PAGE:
And in their Media Player:
And on their mobile website:
And in their NPR Music app:
The magic here is that an NPR web administrator only had to create this content item one time. As they created it, they specified a series of different length headlines and descriptions and different-sized photos (a.k.a. meta data) and then their CMS determines which pieces to display for each device.
What do you think about the C.O.P.E. approach? Does it make sense for your organization? Do you have a CMS that makes this a viable option or does it seem like something that’s out of your reach? I’d love to hear your thoughts in the comments! Meanwhile, I’ll be singing “Daniel” in my head all day thanks to that story :)
In recent weeks, I’ve been hearing more and more interest from event fundraisers on providing online tools to support their third-party or Independent Fundraising Events (IFE.) This topic came up earlier this month at the Run Walk Ride Roundtable discussions in Chicago. You can read more about that discussion along with some tips on how to get your own IFE brand started from my friend Nancy Palo on the Friends Asking Amy blog.
Traditionally, most orgs have only provided support to these types of events using offline channels alone. Typically, the fundraising group signs an agreement, gets permission to use the org’s name/logo in promotional materials and maybe if the event is large enough, maybe a staffer would show up to accept the large check.
As online fundraising has grown in popularity and as traditional run walk ride events have adopted sophisticated online fundraising tools like TeamRaiser or Friends Asking Friends, we’ve seen a trend where third-party fundraisers are now requesting (or demanding) access to similar online fundraising tools to support their independent fundraising event campaigns. When done right, these types of online campaigns can provide a nice complement (and a revenue stream) to your overall peer-to-peer fundraising strategy by providing individuals who are not interested in your traditional staff-driven events with alternative ways to support your organization by hosting their own style of fundraiser.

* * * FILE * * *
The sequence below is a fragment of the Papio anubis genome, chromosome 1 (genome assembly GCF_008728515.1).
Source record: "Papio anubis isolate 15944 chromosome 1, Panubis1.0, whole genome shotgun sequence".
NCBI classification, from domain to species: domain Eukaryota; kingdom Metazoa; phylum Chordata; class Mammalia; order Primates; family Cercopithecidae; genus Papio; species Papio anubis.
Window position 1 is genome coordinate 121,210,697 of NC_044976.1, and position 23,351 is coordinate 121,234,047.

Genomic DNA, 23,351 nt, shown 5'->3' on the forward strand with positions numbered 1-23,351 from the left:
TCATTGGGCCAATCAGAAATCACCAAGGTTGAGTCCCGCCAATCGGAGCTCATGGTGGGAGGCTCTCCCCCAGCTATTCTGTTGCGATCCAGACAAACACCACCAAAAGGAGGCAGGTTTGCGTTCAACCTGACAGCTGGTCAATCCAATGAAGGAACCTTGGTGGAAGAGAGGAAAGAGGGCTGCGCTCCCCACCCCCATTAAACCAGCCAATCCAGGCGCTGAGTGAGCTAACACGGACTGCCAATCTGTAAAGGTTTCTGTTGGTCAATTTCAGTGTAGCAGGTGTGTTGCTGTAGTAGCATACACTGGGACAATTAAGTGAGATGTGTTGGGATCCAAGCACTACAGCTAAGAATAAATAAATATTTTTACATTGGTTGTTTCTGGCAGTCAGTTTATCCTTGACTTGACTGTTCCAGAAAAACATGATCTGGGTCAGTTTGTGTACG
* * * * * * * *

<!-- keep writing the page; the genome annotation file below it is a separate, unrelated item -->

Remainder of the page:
WaterCan is a Canadian organization committed to fighting global poverty by providing access to clean water, basic sanitation and hygene education. They worked with Cathexis Partners to develop an extremely visually compelling website that promotes several types of IFEs; highlights include a 25th Anniversary Campaign (pictured), Kilimanjaro Climbing Event, Donate Your Special Day and (my personal favorite) the Board Challenge. If publically displaying a photo of your board members next to their fundraising totals doesn’t motivate them to fundraise, I’m not sure what will.
There are so many things I love about this website that it’s hard to only pick 2-3 to share with you... so I limited myself to 4.
Interested in learning more about third-party fundraising / Independent Fundraising Events? Check out our whitepaper on How to Raise More Money with IFEs.
E-books and e-readers are a growing part of the attention ecosystem. Long-form journalism is finding new legs through social recommendation (#longform, #longreads) and time-shifting apps. Nonprofits struggling to communicate complex issues in 140 characters can benefit from deploying e-books and other long-form content as part of a thoughtful mobile and social media strategy.